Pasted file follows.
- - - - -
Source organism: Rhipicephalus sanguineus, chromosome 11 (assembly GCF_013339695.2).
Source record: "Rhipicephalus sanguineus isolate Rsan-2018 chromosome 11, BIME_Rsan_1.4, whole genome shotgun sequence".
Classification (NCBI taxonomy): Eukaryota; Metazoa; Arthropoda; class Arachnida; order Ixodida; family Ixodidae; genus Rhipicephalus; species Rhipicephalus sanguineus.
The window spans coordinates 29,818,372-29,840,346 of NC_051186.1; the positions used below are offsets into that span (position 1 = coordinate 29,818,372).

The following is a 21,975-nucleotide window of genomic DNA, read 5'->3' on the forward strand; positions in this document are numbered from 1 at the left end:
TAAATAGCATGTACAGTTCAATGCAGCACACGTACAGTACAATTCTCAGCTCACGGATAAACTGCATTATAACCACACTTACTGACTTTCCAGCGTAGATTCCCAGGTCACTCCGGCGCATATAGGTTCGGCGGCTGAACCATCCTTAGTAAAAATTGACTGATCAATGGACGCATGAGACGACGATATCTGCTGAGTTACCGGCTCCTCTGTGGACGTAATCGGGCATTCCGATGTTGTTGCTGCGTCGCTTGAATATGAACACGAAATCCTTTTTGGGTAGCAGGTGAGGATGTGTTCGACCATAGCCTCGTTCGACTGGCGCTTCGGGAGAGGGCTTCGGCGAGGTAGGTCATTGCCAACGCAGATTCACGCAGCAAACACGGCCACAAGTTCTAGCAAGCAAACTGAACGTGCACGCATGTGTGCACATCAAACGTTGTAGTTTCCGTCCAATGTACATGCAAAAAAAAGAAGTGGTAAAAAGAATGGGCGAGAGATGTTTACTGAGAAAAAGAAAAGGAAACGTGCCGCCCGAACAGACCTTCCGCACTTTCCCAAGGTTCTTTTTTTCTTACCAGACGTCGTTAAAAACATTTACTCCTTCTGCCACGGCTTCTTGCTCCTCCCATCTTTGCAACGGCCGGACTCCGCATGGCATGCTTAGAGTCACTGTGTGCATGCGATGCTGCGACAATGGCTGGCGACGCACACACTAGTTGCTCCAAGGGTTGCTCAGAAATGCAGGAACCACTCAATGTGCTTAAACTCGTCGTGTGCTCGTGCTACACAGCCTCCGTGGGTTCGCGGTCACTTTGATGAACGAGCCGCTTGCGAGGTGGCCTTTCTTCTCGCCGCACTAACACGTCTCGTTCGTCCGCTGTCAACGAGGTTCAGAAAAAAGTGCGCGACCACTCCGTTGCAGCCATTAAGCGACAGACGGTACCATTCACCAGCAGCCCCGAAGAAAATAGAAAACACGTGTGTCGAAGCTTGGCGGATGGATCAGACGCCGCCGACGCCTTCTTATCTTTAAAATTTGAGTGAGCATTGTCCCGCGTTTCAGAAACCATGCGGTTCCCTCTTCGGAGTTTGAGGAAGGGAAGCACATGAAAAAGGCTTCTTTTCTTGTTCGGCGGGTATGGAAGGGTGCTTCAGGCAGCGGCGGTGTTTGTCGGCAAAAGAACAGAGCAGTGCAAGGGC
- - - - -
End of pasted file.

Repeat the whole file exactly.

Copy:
Source organism: Rhipicephalus sanguineus, chromosome 11 (assembly GCF_013339695.2).
Source record: "Rhipicephalus sanguineus isolate Rsan-2018 chromosome 11, BIME_Rsan_1.4, whole genome shotgun sequence".
Classification (NCBI taxonomy): Eukaryota; Metazoa; Arthropoda; class Arachnida; order Ixodida; family Ixodidae; genus Rhipicephalus; species Rhipicephalus sanguineus.
The window spans coordinates 29,818,372-29,840,346 of NC_051186.1; the positions used below are offsets into that span (position 1 = coordinate 29,818,372).

The following is a 21,975-nucleotide window of genomic DNA, read 5'->3' on the forward strand; positions in this document are numbered from 1 at the left end:
TAAATAGCATGTACAGTTCAATGCAGCACACGTACAGTACAATTCTCAGCTCACGGATAAACTGCATTATAACCACACTTACTGACTTTCCAGCGTAGATTCCCAGGTCACTCCGGCGCATATAGGTTCGGCGGCTGAACCATCCTTAGTAAAAATTGACTGATCAATGGACGCATGAGACGACGATATCTGCTGAGTTACCGGCTCCTCTGTGGACGTAATCGGGCATTCCGATGTTGTTGCTGCGTCGCTTGAATATGAACACGAAATCCTTTTTGGGTAGCAGGTGAGGATGTGTTCGACCATAGCCTCGTTCGACTGGCGCTTCGGGAGAGGGCTTCGGCGAGGTAGGTCATTGCCAACGCAGATTCACGCAGCAAACACGGCCACAAGTTCTAGCAAGCAAACTGAACGTGCACGCATGTGTGCACATCAAACGTTGTAGTTTCCGTCCAATGTACATGCAAAAAAAAGAAGTGGTAAAAAGAATGGGCGAGAGATGTTTACTGAGAAAAAGAAAAGGAAACGTGCCGCCCGAACAGACCTTCCGCACTTTCCCAAGGTTCTTTTTTTCTTACCAGACGTCGTTAAAAACATTTACTCCTTCTGCCACGGCTTCTTGCTCCTCCCATCTTTGCAACGGCCGGACTCCGCATGGCATGCTTAGAGTCACTGTGTGCATGCGATGCTGCGACAATGGCTGGCGACGCACACACTAGTTGCTCCAAGGGTTGCTCAGAAATGCAGGAACCACTCAATGTGCTTAAACTCGTCGTGTGCTCGTGCTACACAGCCTCCGTGGGTTCGCGGTCACTTTGATGAACGAGCCGCTTGCGAGGTGGCCTTTCTTCTCGCCGCACTAACACGTCTCGTTCGTCCGCTGTCAACGAGGTTCAGAAAAAAGTGCGCGACCACTCCGTTGCAGCCATTAAGCGACAGACGGTACCATTCACCAGCAGCCCCGAAGAAAATAGAAAACACGTGTGTCGAAGCTTGGCGGATGGATCAGACGCCGCCGACGCCTTCTTATCTTTAAAATTTGAGTGAGCATTGTCCCGCGTTTCAGAAACCATGCGGTTCCCTCTTCGGAGTTTGAGGAAGGGAAGCACATGAAAAAGGCTTCTTTTCTTGTTCGGCGGGTATGGAAGGGTGCTTCAGGCAGCGGCGGTGTTTGTCGGCAAAAGAACAGAGCAGTGCAAGGGC